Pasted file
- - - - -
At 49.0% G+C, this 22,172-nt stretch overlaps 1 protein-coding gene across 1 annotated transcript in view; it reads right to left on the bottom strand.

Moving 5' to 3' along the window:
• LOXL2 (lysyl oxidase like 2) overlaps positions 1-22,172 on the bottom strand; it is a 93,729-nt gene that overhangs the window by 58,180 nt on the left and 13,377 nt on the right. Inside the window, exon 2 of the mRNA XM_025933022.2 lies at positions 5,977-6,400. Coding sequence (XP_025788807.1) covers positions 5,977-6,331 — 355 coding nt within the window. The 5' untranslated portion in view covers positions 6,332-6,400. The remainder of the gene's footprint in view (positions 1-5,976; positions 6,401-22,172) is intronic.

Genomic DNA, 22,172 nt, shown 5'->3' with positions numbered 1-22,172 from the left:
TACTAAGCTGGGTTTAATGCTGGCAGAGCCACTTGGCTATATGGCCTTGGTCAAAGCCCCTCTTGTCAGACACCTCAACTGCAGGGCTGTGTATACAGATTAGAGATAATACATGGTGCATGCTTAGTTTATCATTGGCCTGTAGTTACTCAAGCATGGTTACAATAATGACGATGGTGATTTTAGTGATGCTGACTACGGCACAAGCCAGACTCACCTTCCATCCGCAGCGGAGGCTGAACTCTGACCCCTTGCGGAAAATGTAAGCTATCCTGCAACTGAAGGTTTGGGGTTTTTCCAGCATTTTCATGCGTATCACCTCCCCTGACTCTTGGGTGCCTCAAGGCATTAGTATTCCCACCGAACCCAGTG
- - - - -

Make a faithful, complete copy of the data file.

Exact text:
At 49.0% G+C, this 22,172-nt stretch overlaps 1 protein-coding gene across 1 annotated transcript in view; it reads right to left on the bottom strand.

Moving 5' to 3' along the window:
• LOXL2 (lysyl oxidase like 2) overlaps positions 1-22,172 on the bottom strand; it is a 93,729-nt gene that overhangs the window by 58,180 nt on the left and 13,377 nt on the right. Inside the window, exon 2 of the mRNA XM_025933022.2 lies at positions 5,977-6,400. Coding sequence (XP_025788807.1) covers positions 5,977-6,331 — 355 coding nt within the window. The 5' untranslated portion in view covers positions 6,332-6,400. The remainder of the gene's footprint in view (positions 1-5,976; positions 6,401-22,172) is intronic.

Genomic DNA, 22,172 nt, shown 5'->3' with positions numbered 1-22,172 from the left:
TACTAAGCTGGGTTTAATGCTGGCAGAGCCACTTGGCTATATGGCCTTGGTCAAAGCCCCTCTTGTCAGACACCTCAACTGCAGGGCTGTGTATACAGATTAGAGATAATACATGGTGCATGCTTAGTTTATCATTGGCCTGTAGTTACTCAAGCATGGTTACAATAATGACGATGGTGATTTTAGTGATGCTGACTACGGCACAAGCCAGACTCACCTTCCATCCGCAGCGGAGGCTGAACTCTGACCCCTTGCGGAAAATGTAAGCTATCCTGCAACTGAAGGTTTGGGGTTTTTCCAGCATTTTCATGCGTATCACCTCCCCTGACTCTTGGGTGCCTCAAGGCATTAGTATTCCCACCGAACCCAGTG